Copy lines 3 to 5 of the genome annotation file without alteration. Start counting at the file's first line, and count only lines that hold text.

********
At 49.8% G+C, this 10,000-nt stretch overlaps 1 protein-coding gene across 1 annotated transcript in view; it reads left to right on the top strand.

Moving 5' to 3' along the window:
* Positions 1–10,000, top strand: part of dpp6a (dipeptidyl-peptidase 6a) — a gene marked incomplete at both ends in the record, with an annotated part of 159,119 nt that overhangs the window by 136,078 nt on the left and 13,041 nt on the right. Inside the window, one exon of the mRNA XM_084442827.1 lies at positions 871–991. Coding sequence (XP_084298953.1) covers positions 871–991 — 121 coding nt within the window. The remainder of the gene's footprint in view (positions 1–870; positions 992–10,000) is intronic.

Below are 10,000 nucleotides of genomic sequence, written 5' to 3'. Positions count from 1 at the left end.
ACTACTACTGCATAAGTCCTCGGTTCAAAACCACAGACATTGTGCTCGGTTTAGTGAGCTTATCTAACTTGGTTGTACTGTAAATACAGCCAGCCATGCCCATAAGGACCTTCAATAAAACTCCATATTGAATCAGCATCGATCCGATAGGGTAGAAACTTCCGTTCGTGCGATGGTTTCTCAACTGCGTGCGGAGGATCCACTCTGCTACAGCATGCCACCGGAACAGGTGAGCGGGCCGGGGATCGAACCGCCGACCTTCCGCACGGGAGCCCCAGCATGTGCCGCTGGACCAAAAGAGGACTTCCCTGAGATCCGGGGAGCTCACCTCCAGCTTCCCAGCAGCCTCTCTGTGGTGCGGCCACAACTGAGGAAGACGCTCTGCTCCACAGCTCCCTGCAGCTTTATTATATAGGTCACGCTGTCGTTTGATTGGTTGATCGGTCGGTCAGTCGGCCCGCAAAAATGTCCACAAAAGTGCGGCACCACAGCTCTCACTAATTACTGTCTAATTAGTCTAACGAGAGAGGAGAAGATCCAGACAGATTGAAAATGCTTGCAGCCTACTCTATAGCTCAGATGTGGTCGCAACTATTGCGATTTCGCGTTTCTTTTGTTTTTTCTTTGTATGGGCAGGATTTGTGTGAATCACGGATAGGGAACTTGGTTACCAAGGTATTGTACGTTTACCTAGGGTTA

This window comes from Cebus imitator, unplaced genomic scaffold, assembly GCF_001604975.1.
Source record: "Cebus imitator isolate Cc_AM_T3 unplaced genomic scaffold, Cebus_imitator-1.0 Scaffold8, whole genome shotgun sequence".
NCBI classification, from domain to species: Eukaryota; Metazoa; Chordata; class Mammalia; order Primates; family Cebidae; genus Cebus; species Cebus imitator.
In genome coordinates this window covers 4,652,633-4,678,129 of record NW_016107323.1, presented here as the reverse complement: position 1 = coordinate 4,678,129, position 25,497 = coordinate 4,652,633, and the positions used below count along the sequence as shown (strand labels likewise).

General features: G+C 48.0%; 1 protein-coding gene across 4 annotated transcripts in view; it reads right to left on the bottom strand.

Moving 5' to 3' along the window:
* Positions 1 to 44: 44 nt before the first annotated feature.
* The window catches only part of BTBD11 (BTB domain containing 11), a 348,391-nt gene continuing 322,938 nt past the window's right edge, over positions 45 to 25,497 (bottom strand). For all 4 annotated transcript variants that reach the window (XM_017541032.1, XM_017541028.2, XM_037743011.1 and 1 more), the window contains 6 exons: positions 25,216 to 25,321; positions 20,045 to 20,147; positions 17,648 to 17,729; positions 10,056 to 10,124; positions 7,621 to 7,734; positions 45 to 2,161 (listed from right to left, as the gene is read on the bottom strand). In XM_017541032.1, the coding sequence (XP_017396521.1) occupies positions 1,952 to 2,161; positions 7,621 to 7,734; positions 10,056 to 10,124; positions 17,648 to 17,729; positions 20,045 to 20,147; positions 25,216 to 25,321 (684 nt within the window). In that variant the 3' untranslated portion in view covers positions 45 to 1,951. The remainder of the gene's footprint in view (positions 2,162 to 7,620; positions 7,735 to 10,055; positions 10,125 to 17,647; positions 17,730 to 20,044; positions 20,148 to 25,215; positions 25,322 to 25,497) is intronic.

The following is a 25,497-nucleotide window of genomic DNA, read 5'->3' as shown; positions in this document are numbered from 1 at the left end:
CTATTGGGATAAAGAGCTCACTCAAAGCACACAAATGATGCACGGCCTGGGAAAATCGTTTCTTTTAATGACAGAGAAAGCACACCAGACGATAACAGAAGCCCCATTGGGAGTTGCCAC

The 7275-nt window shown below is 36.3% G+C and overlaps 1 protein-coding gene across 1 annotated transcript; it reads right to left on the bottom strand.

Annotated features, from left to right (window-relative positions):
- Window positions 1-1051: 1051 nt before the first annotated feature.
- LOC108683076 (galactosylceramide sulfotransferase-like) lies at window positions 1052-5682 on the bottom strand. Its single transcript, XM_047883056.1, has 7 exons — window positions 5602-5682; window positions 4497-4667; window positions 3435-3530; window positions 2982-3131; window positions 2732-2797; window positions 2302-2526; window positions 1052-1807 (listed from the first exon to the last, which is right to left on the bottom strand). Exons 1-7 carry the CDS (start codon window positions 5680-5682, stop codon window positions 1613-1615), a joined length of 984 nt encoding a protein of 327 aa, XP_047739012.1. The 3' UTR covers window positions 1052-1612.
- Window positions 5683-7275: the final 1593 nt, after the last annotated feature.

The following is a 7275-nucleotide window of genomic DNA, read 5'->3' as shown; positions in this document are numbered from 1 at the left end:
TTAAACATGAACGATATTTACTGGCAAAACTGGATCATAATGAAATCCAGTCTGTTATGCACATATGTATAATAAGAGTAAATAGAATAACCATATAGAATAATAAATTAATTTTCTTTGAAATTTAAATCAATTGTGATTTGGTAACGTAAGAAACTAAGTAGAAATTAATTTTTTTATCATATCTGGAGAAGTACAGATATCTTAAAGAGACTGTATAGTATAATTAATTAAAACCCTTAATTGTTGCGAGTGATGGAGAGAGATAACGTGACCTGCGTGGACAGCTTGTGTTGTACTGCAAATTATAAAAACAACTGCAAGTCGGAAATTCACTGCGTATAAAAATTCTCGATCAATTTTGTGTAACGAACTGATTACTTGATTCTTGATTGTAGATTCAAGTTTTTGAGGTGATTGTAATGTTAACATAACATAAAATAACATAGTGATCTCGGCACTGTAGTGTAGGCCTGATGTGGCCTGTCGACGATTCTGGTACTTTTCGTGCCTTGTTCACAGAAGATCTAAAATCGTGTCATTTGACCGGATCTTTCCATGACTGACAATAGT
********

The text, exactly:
* Positions 1–10,000, top strand: part of dpp6a (dipeptidyl-peptidase 6a) — a gene marked incomplete at both ends in the record, with an annotated part of 159,119 nt that overhangs the window by 136,078 nt on the left and 13,041 nt on the right. Inside the window, one exon of the mRNA XM_084442827.1 lies at positions 871–991. Coding sequence (XP_084298953.1) covers positions 871–991 — 121 coding nt within the window. The remainder of the gene's footprint in view (positions 1–870; positions 992–10,000) is intronic.

Below are 10,000 nucleotides of genomic sequence, written 5' to 3'. Positions count from 1 at the left end.
ACTACTACTGCATAAGTCCTCGGTTCAAAACCACAGACATTGTGCTCGGTTTAGTGAGCTTATCTAACTTGGTTGTACTGTAAATACAGCCAGCCATGCCCATAAGGACCTTCAATAAAACTCCATATTGAATCAGCATCGATCCGATAGGGTAGAAACTTCCGTTCGTGCGATGGTTTCTCAACTGCGTGCGGAGGATCCACTCTGCTACAGCATGCCACCGGAACAGGTGAGCGGGCCGGGGATCGAACCGCCGACCTTCCGCACGGGAGCCCCAGCATGTGCCGCTGGACCAAAAGAGGACTTCCCTGAGATCCGGGGAGCTCACCTCCAGCTTCCCAGCAGCCTCTCTGTGGTGCGGCCACAACTGAGGAAGACGCTCTGCTCCACAGCTCCCTGCAGCTTTATTATATAGGTCACGCTGTCGTTTGATTGGTTGATCGGTCGGTCAGTCGGCCCGCAAAAATGTCCACAAAAGTGCGGCACCACAGCTCTCACTAATTACTGTCTAATTAGTCTAACGAGAGAGGAGAAGATCCAGACAGATTGAAAATGCTTGCAGCCTACTCTATAGCTCAGATGTGGTCGCAACTATTGCGATTTCGCGTTTCTTTTGTTTTTTCTTTGTATGGGCAGGATTTGTGTGAATCACGGATAGGGAACTTGGTTACCAAGGTATTGTACGTTTACCTAGGGTTA